|Variety of content||Downloading time varies|
|No restrictions on content (no DRM)||Congestion problems|
|Constantly improving due to technological race||Sometimes content is unreliable (spoof files)|
|Decentralized—makes it hard||No anonymity|
|Legal||Customers must pay for content (relatively expensive at $0.99)|
|Easy to use||Restrictions on content (DRM)|
|High reliability||Less variety of content|
|Metadata (i.e., information about the files)|
|Works well with iPod|
We built an economic model to improve our understanding of how both forms of digital distribution interact. While this methodology restricts somewhat the scope of the analysis, it allows careful examination of the phenomenon. Specifically, we restricted the comparative advantages of each as follows. Content from iTunes is legally sold at positive prices and downloads are immediate; downloads on p2p are illegal and can take many hours (or even days) to complete, but they are free. Other features such as DRM restrictions and differential metadata add little strategic insight.
Q: One motivation for using iTunes that you identify is the fast download time provided by Apple—you can enjoy the music you download almost instantly. But as broadband speed rolls out to the masses, might download speed become less a competitive advantage for iTunes in attracting new customers?
A: Absolutely. One of the most important comparative advantages of iTunes is that it offers fast downloads because the client-server model allows the operator to manage congestion by simply adding more servers. Congestion in p2p networks, however, depends on the number of peers in the network, the amount of people that share, the state of broadband infrastructure, and the "resolution" of content.
Intuitively, a better broadband infrastructure should make p2p more attractive because, keeping constant the number of sharers, it enables downloads to be faster. While this "direct effect" seems obvious, our analysis also takes into account the following "indirect effect": The behavior of peers may vary when infrastructure improves. As infrastructure improves and downloads become faster, we could have a situation where a smaller number of peers elect to share, and this would end up negatively affecting download speed. We show that this is not the case. It turns out that the behavior of peers is independent of the state of broadband technology. Therefore, only the direct effect is at play. Improvements in digital encoding have a similar effect. Improvements in content resolution (such as the transition to multi-channel audio and high definition video), however, tend to worsen the efficiency of the p2p network, making iTunes relatively more attractive.
Q: Your paper suggests the complex motivations of people using digital networks. For example, p2p users face an initial decision to either "share" the content they download with others on the network, which also reduces overall network congestion, or to "freeride." Freeriding is the easier choice, so why do many users choose to share?
A: To better understand user motivations, we first studied p2p file sharing networks in isolation and later considered interactions with iTunes. It did not take us long to discover that there was a puzzle that we had to solve before introducing competition. Users of p2p networks choose whether to share (offer content that other peers can download) or to freeride (download from others and not offer content for others to download). Sharing content is costlier than freeriding as it entails committing computing resources such as storage space and upload bandwidth to the network. In addition, sharers are more likely to be prosecuted than freeriders. The implication is that nobody "should" share. But if this was the case, then p2p networks should collapse as there would be no content available for download. However, we see that p2p networks are thriving: more than 65 percent of all Internet traffic is content exchanged on p2p networks!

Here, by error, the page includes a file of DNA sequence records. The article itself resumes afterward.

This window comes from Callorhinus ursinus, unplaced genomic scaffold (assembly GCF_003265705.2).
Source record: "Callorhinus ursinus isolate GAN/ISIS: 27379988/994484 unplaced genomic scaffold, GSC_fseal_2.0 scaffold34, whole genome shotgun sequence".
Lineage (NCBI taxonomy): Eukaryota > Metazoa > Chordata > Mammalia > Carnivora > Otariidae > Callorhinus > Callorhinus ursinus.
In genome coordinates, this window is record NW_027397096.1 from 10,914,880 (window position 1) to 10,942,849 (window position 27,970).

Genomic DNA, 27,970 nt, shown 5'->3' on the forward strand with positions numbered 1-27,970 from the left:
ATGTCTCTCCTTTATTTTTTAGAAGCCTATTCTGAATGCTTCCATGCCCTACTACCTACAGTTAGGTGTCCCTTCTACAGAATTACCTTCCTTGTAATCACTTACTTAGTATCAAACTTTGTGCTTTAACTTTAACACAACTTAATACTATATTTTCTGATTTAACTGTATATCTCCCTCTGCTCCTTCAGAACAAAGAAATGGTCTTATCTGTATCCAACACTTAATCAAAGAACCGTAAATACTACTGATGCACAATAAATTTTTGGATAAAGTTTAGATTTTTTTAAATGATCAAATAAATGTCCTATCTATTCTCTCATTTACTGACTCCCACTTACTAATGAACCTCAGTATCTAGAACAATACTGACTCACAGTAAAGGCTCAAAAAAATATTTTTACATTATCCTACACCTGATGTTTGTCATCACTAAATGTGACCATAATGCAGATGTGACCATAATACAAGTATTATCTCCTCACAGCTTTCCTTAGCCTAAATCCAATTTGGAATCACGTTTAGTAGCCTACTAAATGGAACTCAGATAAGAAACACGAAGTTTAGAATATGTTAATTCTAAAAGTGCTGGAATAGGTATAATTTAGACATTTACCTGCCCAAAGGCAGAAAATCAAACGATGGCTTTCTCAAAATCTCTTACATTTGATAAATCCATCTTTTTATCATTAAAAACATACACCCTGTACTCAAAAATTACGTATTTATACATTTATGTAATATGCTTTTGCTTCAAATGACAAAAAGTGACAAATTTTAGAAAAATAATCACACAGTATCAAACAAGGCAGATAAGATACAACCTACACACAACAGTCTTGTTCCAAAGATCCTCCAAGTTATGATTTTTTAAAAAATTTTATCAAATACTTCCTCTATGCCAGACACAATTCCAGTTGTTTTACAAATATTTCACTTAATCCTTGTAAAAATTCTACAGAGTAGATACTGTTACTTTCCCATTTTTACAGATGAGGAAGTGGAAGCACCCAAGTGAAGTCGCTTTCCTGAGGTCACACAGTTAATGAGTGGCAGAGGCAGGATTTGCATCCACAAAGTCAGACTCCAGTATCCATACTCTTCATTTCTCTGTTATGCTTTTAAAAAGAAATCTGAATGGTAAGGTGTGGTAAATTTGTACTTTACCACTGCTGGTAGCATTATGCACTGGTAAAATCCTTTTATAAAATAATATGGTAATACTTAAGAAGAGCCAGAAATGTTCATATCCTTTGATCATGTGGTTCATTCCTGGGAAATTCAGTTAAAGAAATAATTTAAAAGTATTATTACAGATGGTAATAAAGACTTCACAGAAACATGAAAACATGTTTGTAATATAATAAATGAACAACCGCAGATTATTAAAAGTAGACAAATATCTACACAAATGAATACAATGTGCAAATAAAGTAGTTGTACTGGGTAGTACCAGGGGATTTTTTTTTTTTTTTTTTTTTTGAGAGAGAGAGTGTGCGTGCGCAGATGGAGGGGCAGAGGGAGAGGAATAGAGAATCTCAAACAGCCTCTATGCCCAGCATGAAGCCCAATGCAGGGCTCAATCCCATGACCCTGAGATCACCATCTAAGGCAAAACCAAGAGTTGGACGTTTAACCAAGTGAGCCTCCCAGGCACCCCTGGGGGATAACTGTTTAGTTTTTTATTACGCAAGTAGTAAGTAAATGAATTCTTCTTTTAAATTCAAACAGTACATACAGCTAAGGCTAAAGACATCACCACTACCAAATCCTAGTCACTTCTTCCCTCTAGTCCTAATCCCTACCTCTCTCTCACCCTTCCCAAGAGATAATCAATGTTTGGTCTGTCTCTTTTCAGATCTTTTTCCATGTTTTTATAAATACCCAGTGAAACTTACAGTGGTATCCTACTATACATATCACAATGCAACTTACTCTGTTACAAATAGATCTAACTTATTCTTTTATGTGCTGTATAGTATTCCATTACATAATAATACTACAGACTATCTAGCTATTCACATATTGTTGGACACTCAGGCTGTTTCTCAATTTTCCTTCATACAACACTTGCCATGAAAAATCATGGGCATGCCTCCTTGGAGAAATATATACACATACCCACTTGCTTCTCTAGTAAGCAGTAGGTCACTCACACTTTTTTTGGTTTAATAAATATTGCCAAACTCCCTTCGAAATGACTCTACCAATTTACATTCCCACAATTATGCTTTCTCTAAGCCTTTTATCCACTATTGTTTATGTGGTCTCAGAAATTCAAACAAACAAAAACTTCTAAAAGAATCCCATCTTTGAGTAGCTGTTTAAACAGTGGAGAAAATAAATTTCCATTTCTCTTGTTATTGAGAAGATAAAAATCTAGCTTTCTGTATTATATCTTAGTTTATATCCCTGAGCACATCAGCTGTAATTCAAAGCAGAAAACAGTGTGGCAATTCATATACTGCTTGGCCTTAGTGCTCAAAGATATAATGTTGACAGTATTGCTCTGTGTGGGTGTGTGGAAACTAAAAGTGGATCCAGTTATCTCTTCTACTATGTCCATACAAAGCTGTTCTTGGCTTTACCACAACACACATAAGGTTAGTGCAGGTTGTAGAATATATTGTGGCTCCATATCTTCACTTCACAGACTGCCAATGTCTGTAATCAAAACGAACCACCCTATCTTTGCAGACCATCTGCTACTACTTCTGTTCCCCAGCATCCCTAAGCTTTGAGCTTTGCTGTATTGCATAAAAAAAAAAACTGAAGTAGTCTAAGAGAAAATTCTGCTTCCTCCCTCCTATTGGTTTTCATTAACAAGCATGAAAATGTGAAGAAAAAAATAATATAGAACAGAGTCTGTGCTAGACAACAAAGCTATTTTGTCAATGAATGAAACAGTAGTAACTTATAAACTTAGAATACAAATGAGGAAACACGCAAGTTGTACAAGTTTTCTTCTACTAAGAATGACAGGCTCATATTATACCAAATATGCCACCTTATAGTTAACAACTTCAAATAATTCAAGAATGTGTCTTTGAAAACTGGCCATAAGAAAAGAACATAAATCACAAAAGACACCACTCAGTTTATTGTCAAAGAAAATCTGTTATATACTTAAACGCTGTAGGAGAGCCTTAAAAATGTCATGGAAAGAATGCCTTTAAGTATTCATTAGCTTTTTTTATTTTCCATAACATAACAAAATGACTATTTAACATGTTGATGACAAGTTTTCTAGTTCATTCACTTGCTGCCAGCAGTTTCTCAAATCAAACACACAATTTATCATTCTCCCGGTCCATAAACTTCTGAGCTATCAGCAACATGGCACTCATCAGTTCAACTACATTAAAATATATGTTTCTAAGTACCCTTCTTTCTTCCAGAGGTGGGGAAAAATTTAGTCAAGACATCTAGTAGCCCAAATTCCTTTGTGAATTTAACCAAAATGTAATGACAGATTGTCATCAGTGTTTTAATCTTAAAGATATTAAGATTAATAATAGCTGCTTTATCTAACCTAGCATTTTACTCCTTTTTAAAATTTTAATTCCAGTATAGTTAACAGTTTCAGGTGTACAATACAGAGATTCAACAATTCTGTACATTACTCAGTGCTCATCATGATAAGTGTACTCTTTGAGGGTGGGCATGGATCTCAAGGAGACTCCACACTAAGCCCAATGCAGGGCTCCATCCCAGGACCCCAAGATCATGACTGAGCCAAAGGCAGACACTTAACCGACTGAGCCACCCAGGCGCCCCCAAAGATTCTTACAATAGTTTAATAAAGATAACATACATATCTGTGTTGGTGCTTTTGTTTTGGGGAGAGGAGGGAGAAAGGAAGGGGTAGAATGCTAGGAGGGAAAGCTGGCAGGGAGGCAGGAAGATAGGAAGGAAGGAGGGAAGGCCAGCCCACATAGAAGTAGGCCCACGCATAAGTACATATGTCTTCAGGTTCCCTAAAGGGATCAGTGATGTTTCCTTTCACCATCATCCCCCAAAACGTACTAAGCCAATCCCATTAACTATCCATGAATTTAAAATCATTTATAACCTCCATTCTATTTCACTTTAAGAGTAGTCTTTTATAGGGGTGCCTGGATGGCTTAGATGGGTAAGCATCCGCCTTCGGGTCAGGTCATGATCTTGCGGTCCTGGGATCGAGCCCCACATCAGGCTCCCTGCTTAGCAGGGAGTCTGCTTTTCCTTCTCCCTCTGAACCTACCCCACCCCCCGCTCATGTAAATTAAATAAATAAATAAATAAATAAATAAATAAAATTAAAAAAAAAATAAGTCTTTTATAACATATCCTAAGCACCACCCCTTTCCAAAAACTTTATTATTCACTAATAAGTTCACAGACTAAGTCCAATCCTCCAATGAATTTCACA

The impact of p2p networks needs be carefully considered when pricing legal downloads.
The easiest and most direct way to solve the puzzle is by assuming that peers are not purely self-interested but that they "feel good" when sharing. While we believe that the "feel good" explanation might be part of the reason why p2p networks exist, we find it hard to justify that peers will develop altruistic emotions in a setting with anonymous transactions. We decided to take a different route and ask whether selfish individuals would ever want to share content in p2p networks when sharing is more costly than freeriding.
The key to solving the puzzle in a world where individuals are selfish is the following. In addition to offering content, sharers also supply "bandwidth." To see this, notice that in a network where one single individual shares content, congestion (or download time) is huge as all members will connect to this one sharer to obtain content. If a second individual decides to share also, then the connections will to some extent be distributed between the two sharers and downloads will be faster. As more and more individuals share, congestion decreases because more bandwidth is supplied. As a consequence, quality of service in the p2p network improves. Because these improvements are enjoyed by all peers, including those who have elected to share, a number of peers are better off sharing rather than freeriding. Therefore, our analysis of p2p shows that sharing prevails in a world where individuals are all selfish, consistent with the evidence.